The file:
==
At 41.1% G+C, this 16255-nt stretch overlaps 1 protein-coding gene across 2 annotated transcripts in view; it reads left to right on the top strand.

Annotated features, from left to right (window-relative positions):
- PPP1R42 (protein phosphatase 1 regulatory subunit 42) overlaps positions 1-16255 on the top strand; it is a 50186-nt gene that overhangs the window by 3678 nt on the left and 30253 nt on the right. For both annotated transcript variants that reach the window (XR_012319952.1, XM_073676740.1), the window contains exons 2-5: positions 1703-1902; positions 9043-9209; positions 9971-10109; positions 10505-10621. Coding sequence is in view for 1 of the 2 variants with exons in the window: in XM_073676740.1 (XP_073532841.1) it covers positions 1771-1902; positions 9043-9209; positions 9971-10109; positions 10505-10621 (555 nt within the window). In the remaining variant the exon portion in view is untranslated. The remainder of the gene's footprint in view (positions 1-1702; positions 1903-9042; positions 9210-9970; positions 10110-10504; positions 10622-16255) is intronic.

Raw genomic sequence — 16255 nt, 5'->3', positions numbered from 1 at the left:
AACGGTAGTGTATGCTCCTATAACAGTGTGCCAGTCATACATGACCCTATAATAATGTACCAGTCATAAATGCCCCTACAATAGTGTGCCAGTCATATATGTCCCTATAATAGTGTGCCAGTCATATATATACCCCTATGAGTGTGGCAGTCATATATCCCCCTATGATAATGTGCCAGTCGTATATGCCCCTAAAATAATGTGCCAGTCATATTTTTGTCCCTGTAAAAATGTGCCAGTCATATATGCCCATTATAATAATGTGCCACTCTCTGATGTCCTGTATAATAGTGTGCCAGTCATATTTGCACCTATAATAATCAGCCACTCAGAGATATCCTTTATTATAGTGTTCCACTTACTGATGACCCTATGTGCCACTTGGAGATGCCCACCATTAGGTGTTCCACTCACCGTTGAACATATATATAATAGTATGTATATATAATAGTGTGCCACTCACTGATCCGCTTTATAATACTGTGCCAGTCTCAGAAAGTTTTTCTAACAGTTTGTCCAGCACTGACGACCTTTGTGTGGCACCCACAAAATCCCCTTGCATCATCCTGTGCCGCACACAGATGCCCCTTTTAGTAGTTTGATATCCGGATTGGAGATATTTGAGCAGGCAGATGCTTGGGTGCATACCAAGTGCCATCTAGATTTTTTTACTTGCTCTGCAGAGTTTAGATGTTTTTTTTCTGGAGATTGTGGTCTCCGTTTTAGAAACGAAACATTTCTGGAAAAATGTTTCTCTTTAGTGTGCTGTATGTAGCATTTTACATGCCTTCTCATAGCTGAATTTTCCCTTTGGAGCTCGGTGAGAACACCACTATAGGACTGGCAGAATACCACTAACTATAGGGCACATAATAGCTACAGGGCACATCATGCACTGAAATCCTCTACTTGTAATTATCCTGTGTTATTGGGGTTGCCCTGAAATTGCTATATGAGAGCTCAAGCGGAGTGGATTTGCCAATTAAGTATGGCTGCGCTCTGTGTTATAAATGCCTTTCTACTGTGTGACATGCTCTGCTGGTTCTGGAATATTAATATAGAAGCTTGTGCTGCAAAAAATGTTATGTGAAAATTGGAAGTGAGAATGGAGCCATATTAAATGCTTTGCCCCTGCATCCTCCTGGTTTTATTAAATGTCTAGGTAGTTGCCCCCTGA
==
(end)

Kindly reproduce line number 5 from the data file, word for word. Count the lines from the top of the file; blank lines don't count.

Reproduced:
AACGGTAGTGTATGCTCCTATAACAGTGTGCCAGTCATACATGACCCTATAATAATGTACCAGTCATAAATGCCCCTACAATAGTGTGCCAGTCATATATGTCCCTATAATAGTGTGCCAGTCATATATATACCCCTATGAGTGTGGCAGTCATATATCCCCCTATGATAATGTGCCAGTCGTATATGCCCCTAAAATAATGTGCCAGTCATATTTTTGTCCCTGTAAAAATGTGCCAGTCATATATGCCCATTATAATAATGTGCCACTCTCTGATGTCCTGTATAATAGTGTGCCAGTCATATTTGCACCTATAATAATCAGCCACTCAGAGATATCCTTTATTATAGTGTTCCACTTACTGATGACCCTATGTGCCACTTGGAGATGCCCACCATTAGGTGTTCCACTCACCGTTGAACATATATATAATAGTATGTATATATAATAGTGTGCCACTCACTGATCCGCTTTATAATACTGTGCCAGTCTCAGAAAGTTTTTCTAACAGTTTGTCCAGCACTGACGACCTTTGTGTGGCACCCACAAAATCCCCTTGCATCATCCTGTGCCGCACACAGATGCCCCTTTTAGTAGTTTGATATCCGGATTGGAGATATTTGAGCAGGCAGATGCTTGGGTGCATACCAAGTGCCATCTAGATTTTTTTACTTGCTCTGCAGAGTTTAGATGTTTTTTTTCTGGAGATTGTGGTCTCCGTTTTAGAAACGAAACATTTCTGGAAAAATGTTTCTCTTTAGTGTGCTGTATGTAGCATTTTACATGCCTTCTCATAGCTGAATTTTCCCTTTGGAGCTCGGTGAGAACACCACTATAGGACTGGCAGAATACCACTAACTATAGGGCACATAATAGCTACAGGGCACATCATGCACTGAAATCCTCTACTTGTAATTATCCTGTGTTATTGGGGTTGCCCTGAAATTGCTATATGAGAGCTCAAGCGGAGTGGATTTGCCAATTAAGTATGGCTGCGCTCTGTGTTATAAATGCCTTTCTACTGTGTGACATGCTCTGCTGGTTCTGGAATATTAATATAGAAGCTTGTGCTGCAAAAAATGTTATGTGAAAATTGGAAGTGAGAATGGAGCCATATTAAATGCTTTGCCCCTGCATCCTCCTGGTTTTATTAAATGTCTAGGTAGTTGCCCCCTGA